The Oct. 11 story “Family dog helps chopper locate missing toddler” provided both a terrifying drama and an underappreciated reality.

A 2-year-old lost in the woods at night with central Minnesota temperatures approaching freezing would have had a heart-wrenching outcome. Instead due to the dedication, character and love of a wondrous species, the tragic outcome was averted.

I’m not referring to our loyal friends the dogs, but to the two-legged heroes who took to the roads, forests, fields and skies to effect the lifesaving rescue.

The Sheriff’s Department, State Patrol, and “various fire and rescue department personnel,” plus roughly 200 volunteers and the State Patrol helicopter, joined with the family’s dogs to avert a horrific tragedy. After the boy had been lost in the dark for three hours, law enforcement brought him “back to his house, where he was reunited with his mother.” I don’t think the article’s words do justice to what that reunion was like.

I love dogs, but in addition I greatly appreciate knowing that if I or mine are ever in such desperate need, law enforcement personnel, fire/rescue, EMS and countless others will give their all to help.

I hope each and every person (and dog) involved in saving this child gains a just reward. Thanks for brightening my day and providing a reminder to appreciate all the special folks who are ready 24/7/365 to help.

Tom Combs, Plymouth


St. Anthony needs affordable housing; other interests prevail

Thank you to the Star Tribune for its continued coverage of the consequences of the Lowry Grove mobile home park closure and of St. Anthony’s saga over affordable housing (“St. Anthony soundly rejects Lowry Grove plan,” Oct. 12). Many of us fought to retain the mobile home park in the village. And there are many of us who are working to make our town accessible to people needing affordable housing, and who are perplexed by the City Council’s actions. The council has made many public statements in support of affordable housing. Similarly, the draft plan of St. Anthony’s 2018 Comprehensive Plan states, “Because only 1% of land is undeveloped, increasing density allows for affordable housing, walkability, and better opportunities for redevelopment.” It’s clear to them that this kind of project is part of the solution to easing the burdens on working families. And yet, when presented with the chance to have affordable housing, the council unanimously voted “no.” So which is it, council? Or do the facts change during election season?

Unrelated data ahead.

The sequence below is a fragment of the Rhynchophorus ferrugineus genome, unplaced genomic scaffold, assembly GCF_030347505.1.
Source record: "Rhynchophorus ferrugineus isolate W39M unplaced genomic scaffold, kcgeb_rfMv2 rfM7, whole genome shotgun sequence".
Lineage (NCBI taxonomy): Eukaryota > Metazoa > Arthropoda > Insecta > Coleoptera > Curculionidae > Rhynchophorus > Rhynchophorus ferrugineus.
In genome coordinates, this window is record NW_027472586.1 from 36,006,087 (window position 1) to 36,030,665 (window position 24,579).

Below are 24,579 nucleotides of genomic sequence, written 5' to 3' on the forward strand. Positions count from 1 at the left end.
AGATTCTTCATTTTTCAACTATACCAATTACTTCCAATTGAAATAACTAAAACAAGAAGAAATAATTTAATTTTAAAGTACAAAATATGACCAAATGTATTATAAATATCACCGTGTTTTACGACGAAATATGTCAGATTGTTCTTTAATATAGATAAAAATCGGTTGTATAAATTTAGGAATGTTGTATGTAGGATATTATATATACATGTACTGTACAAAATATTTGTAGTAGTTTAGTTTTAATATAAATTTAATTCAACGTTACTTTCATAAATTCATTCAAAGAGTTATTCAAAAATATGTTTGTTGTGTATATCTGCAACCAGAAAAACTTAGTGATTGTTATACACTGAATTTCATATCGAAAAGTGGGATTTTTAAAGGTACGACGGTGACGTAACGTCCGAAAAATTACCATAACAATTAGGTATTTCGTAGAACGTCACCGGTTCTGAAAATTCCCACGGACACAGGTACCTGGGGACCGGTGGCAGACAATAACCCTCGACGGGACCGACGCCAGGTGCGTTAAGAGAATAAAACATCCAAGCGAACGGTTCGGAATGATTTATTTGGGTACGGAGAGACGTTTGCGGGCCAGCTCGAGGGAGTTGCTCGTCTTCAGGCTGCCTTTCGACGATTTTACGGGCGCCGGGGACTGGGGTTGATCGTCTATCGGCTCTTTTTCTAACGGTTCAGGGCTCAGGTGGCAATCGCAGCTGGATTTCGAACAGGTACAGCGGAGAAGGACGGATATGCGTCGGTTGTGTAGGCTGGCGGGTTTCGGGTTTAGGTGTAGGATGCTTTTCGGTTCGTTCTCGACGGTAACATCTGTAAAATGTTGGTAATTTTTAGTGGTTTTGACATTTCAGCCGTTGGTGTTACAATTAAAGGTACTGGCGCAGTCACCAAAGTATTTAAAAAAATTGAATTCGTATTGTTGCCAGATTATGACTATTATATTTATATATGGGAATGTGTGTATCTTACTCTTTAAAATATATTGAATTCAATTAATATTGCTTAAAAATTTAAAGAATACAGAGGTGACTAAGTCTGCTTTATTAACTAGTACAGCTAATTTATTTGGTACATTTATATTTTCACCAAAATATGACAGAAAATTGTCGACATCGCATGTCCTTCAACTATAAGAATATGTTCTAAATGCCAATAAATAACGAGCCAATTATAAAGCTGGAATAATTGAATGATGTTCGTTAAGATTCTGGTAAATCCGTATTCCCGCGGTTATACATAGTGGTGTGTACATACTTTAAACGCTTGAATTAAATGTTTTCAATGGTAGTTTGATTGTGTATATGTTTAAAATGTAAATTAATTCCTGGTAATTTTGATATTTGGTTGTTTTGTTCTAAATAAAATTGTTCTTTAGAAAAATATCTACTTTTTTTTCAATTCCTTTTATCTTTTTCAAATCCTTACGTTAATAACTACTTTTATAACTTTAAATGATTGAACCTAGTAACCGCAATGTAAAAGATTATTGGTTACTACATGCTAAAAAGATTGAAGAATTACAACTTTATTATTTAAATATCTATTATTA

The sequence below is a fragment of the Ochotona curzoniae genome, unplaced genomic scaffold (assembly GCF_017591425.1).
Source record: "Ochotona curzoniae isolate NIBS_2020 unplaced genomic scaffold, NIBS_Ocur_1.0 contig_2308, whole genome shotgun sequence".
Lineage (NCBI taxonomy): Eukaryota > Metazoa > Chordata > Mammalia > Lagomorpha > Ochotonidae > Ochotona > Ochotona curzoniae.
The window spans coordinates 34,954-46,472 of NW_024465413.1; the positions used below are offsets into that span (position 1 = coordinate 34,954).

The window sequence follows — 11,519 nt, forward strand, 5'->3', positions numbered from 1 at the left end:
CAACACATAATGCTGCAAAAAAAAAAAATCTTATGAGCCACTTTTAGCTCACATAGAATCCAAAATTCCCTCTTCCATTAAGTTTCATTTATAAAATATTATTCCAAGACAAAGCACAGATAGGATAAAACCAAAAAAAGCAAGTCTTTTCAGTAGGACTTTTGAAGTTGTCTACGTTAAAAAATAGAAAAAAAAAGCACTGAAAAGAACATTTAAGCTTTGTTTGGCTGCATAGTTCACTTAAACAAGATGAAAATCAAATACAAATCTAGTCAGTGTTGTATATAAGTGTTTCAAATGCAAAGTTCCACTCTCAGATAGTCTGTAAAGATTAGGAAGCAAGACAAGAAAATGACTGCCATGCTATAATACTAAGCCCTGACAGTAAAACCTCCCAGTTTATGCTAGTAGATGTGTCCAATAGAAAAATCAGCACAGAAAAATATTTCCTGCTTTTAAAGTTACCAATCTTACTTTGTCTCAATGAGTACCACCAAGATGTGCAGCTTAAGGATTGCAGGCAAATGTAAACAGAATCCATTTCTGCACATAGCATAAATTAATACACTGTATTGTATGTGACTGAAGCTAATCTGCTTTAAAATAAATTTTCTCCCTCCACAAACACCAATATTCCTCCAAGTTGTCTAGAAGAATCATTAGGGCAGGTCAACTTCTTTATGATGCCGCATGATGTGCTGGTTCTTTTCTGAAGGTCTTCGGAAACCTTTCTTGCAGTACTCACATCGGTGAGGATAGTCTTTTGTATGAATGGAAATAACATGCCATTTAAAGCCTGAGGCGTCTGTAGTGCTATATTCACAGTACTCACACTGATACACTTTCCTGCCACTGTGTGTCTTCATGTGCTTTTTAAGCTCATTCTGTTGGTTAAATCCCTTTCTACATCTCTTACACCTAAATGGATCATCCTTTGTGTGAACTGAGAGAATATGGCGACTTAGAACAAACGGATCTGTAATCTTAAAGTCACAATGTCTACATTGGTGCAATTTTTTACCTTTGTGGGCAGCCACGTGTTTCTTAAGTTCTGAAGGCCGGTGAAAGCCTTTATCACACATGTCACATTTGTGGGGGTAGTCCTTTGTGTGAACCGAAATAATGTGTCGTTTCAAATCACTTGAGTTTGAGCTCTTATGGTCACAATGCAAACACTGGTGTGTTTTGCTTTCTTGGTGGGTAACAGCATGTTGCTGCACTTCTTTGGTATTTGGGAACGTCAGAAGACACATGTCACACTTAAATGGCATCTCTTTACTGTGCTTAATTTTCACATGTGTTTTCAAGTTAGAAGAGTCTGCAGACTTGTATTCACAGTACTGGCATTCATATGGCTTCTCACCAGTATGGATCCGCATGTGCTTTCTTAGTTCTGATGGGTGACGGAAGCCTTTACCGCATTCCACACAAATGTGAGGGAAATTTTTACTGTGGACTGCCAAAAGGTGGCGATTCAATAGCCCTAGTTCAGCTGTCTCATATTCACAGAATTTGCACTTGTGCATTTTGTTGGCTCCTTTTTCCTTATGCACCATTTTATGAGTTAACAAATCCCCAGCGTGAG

Kate Martin, St. Anthony


It’s Corker’s po-tay-to against the administration’s po-tah-to

Sarah Huckabee Sanders, in a recent news briefing, said that U.S. Sen. Bob Corker is entitled to his own opinions but not his own facts. (This is a famous and beloved quote by Daniel Patrick Moynihan.) As a “fact,” she provided the following: “The fact is, this president has been an incredibly strong leader on foreign policy and national security. And he’s been a leader on this front, and I think that’s been seen and demonstrated time and time again since he took office.”

What we have here is a serious problem with agreeing on the definition of a “fact.” Her example of a fact is, it has to be said, an opinion, as anyone with even a nodding acquaintance with the English language would have to agree. So this response provides a new window into the Trump administration. Those in the administration feel entitled to present their opinions as facts, and to quote a beloved statesman as supporting their right to discount opposing statements as mere opinions.